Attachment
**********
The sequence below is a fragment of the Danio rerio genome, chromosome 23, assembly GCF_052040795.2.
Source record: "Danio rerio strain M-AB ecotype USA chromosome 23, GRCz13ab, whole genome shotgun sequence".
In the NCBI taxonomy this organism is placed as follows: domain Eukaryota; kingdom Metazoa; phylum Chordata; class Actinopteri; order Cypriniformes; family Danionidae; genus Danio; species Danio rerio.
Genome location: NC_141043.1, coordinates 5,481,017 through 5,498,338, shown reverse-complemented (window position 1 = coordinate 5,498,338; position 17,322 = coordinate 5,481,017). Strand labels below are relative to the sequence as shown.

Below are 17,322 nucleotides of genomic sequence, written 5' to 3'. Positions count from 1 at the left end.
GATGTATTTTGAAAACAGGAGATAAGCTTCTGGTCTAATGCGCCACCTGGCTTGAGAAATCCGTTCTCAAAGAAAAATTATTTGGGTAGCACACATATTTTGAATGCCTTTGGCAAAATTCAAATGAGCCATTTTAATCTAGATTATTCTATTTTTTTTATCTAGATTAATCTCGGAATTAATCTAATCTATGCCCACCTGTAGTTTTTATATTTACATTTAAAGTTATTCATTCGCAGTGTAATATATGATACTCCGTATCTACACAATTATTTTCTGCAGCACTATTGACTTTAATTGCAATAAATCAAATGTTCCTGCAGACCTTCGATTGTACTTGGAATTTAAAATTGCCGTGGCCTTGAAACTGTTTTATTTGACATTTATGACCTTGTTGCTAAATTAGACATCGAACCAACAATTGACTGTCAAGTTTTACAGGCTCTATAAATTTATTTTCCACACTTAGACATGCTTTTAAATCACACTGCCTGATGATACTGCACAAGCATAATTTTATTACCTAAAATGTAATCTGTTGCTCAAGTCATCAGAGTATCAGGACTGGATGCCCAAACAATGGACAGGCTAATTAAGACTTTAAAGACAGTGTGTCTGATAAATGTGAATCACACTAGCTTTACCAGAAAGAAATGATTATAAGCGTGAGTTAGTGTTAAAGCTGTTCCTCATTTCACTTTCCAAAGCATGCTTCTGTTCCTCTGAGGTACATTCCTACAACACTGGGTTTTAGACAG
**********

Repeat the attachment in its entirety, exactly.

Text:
The sequence below is a fragment of the Danio rerio genome, chromosome 23, assembly GCF_052040795.2.
Source record: "Danio rerio strain M-AB ecotype USA chromosome 23, GRCz13ab, whole genome shotgun sequence".
In the NCBI taxonomy this organism is placed as follows: domain Eukaryota; kingdom Metazoa; phylum Chordata; class Actinopteri; order Cypriniformes; family Danionidae; genus Danio; species Danio rerio.
Genome location: NC_141043.1, coordinates 5,481,017 through 5,498,338, shown reverse-complemented (window position 1 = coordinate 5,498,338; position 17,322 = coordinate 5,481,017). Strand labels below are relative to the sequence as shown.

Below are 17,322 nucleotides of genomic sequence, written 5' to 3'. Positions count from 1 at the left end.
GATGTATTTTGAAAACAGGAGATAAGCTTCTGGTCTAATGCGCCACCTGGCTTGAGAAATCCGTTCTCAAAGAAAAATTATTTGGGTAGCACACATATTTTGAATGCCTTTGGCAAAATTCAAATGAGCCATTTTAATCTAGATTATTCTATTTTTTTTATCTAGATTAATCTCGGAATTAATCTAATCTATGCCCACCTGTAGTTTTTATATTTACATTTAAAGTTATTCATTCGCAGTGTAATATATGATACTCCGTATCTACACAATTATTTTCTGCAGCACTATTGACTTTAATTGCAATAAATCAAATGTTCCTGCAGACCTTCGATTGTACTTGGAATTTAAAATTGCCGTGGCCTTGAAACTGTTTTATTTGACATTTATGACCTTGTTGCTAAATTAGACATCGAACCAACAATTGACTGTCAAGTTTTACAGGCTCTATAAATTTATTTTCCACACTTAGACATGCTTTTAAATCACACTGCCTGATGATACTGCACAAGCATAATTTTATTACCTAAAATGTAATCTGTTGCTCAAGTCATCAGAGTATCAGGACTGGATGCCCAAACAATGGACAGGCTAATTAAGACTTTAAAGACAGTGTGTCTGATAAATGTGAATCACACTAGCTTTACCAGAAAGAAATGATTATAAGCGTGAGTTAGTGTTAAAGCTGTTCCTCATTTCACTTTCCAAAGCATGCTTCTGTTCCTCTGAGGTACATTCCTACAACACTGGGTTTTAGACAG